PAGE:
38.  CPPIH was inexplicably excluded from membership of the subsequent Expert Panel which sat between March and May 2006, chaired by Harry Cayton, Director of Patient Experience and Public Involvement at the Department of Health and Ed Mayo, Chief Executive of the National Consumer Council. However, we believe our proposals influenced the recommendations contained in "A Stronger Local Voice".

  39.  CPPIH supports the department's aim of introducing more local flexibility and ensuring more people are able to become involved.


  40.  Decisions about health and social care are made at a variety of levels. While some are made locally in individual trusts, others are made in PCTs, local government, SHAs and nationally. To be effective, PPI and particularly public involvement needs to be in place at all of these levels.

  41.  In this context Local Involvement Networks (LINks) as set out in A Stronger Local Voice will achieve only some of the objectives set out in paragraph 4. LINks are likely to be most effective in delivering patient involvement in local decisions about operational delivery and providing patient and some public involvement in local commissioning decisions.

  42.  CPPIH has serious concerns about the LINk related clauses in the Local Government and Public Involvement Bill (clauses 153-164). Far too much is left to local discretion with little of the detail in the primary legislation, relying heavily on secondary legislation.

  43.  This is likely to result in a lack of uniformity and lead to significant service quality variations in LINKs (creating another postcode lottery in PPI). (Ironically, these were criticisms of the old Community Health Councils. (CHCs system, which led to the establishment of CPPIH.)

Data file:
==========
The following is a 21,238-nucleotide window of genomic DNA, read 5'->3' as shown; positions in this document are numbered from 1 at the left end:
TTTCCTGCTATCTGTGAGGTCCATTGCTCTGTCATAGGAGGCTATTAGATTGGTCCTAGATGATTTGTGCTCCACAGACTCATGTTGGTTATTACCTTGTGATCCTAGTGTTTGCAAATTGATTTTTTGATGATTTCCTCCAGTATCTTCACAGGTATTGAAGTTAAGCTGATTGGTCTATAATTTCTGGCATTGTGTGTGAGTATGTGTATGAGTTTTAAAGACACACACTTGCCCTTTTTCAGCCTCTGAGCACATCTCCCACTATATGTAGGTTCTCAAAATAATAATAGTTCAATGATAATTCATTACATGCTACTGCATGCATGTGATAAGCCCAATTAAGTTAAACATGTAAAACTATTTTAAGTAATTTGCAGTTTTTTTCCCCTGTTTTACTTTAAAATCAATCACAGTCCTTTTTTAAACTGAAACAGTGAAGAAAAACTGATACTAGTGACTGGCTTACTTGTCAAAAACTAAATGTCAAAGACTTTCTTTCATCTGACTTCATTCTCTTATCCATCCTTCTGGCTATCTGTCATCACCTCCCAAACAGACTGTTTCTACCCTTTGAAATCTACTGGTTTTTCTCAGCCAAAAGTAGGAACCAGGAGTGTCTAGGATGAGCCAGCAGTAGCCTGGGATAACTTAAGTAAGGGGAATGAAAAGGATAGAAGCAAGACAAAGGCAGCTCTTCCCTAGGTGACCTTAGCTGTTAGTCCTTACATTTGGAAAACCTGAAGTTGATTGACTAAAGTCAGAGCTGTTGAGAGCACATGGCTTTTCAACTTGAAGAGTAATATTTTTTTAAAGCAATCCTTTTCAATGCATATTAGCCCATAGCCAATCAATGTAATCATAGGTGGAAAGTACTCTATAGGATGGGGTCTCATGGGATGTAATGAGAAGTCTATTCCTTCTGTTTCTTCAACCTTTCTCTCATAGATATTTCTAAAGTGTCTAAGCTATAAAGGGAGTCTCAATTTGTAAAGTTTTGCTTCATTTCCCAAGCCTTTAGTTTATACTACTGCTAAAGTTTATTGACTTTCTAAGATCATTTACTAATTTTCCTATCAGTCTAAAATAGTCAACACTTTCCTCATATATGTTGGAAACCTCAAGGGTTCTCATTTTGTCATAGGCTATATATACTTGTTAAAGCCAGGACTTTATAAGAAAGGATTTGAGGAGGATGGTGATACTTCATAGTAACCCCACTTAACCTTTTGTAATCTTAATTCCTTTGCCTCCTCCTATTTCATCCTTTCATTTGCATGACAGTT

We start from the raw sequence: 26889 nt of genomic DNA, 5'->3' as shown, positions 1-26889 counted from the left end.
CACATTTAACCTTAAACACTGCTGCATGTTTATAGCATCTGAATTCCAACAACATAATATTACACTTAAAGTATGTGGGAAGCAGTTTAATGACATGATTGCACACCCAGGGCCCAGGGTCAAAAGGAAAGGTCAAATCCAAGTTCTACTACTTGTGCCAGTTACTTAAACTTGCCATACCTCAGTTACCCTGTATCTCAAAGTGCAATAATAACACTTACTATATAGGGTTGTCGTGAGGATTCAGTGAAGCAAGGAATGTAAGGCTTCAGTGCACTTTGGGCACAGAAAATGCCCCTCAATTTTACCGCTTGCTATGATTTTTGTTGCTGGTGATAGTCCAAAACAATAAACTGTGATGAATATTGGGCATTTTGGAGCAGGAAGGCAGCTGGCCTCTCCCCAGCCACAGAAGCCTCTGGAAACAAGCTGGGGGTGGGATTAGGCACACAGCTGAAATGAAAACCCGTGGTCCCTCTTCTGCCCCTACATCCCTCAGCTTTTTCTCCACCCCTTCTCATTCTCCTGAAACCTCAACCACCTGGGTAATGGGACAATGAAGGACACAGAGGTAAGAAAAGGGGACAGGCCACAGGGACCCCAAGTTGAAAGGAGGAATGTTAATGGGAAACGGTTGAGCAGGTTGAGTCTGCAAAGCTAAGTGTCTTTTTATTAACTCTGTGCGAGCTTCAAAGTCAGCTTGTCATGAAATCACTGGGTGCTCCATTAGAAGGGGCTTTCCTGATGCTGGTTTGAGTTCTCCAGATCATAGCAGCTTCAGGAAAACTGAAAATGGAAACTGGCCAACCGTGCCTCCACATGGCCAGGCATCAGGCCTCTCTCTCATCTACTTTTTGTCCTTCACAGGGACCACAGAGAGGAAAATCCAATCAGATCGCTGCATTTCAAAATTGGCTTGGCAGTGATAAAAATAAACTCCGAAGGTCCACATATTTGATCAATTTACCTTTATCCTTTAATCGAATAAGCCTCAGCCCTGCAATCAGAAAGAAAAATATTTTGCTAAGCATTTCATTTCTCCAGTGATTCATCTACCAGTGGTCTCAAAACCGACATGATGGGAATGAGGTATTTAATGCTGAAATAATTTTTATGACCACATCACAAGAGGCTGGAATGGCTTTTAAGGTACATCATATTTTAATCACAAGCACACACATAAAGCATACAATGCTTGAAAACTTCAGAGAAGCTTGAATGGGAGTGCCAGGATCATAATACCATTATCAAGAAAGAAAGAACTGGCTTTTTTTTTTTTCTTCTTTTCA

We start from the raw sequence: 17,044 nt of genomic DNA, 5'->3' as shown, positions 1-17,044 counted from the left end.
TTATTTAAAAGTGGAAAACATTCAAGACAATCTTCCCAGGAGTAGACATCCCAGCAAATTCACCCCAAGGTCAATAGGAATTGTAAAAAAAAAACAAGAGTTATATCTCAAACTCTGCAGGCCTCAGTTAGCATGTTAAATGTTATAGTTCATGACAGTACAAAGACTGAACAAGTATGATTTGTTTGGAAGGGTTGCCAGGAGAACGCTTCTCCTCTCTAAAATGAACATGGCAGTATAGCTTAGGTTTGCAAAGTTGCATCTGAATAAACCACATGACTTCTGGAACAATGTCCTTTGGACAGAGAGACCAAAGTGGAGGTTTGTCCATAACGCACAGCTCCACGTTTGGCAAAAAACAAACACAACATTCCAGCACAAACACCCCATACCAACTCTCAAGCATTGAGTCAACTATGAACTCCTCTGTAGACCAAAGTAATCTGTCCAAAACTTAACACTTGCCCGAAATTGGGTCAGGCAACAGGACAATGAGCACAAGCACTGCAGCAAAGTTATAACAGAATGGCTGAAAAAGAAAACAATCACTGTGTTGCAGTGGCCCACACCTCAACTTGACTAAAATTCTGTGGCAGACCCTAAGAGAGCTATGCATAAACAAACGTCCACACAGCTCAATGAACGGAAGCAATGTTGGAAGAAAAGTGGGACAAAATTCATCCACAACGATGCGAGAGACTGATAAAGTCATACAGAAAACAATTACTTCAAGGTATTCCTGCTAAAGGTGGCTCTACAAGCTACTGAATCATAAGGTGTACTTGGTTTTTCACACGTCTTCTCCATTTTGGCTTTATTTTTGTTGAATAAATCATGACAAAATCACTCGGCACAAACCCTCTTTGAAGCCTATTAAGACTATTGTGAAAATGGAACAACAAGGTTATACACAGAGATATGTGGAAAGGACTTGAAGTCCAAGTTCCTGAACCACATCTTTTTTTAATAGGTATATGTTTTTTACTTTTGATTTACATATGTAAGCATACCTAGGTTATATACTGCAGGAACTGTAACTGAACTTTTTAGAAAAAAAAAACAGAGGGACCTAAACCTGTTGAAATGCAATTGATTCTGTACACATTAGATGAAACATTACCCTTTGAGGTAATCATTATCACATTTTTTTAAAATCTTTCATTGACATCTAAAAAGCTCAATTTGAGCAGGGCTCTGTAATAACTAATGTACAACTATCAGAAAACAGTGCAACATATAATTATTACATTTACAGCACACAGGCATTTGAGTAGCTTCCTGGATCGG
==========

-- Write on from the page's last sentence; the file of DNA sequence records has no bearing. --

44.  Morover, being purely local organisations with a local remit LINKs as currently described will have no mechanism or remit for influencing for example regional decisions on major service redesign or reconfiguration, or on national policy.

  45.  The CPPIH view is that further attention should be given to national co-ordination and oversight as described in the following sections.


  46.  Clause 153(2) of the Local Government and Public Involvement Bill sets out the remit of LINks. It states that the activities to be carried out are:

    —  promoting and supporting the involvement of people in the commissioning, provision and scrutiny of local care services (services provided as part of the health service in England; or services provided as part of the social services functions of a local authority);

    —  obtaining the views of people about their needs and experiences of local care and making those views known; and

    —  making reports and recommendations about how local care services might be improved to persons responsible for commissioning, providing, managing or scrutinising local care services.

  47.  CPPIH welcomes the inclusion of social services as well as health services within the remit of LINks. In addition we recommend that LINKs have additional responsibilities to:

    —  tackle the barriers to engagement, ensuring that powerful interests do not dominate debate or indeed their own proceedings; and

    —  address deficiencies in equality of access to services especially for those that are less often heard.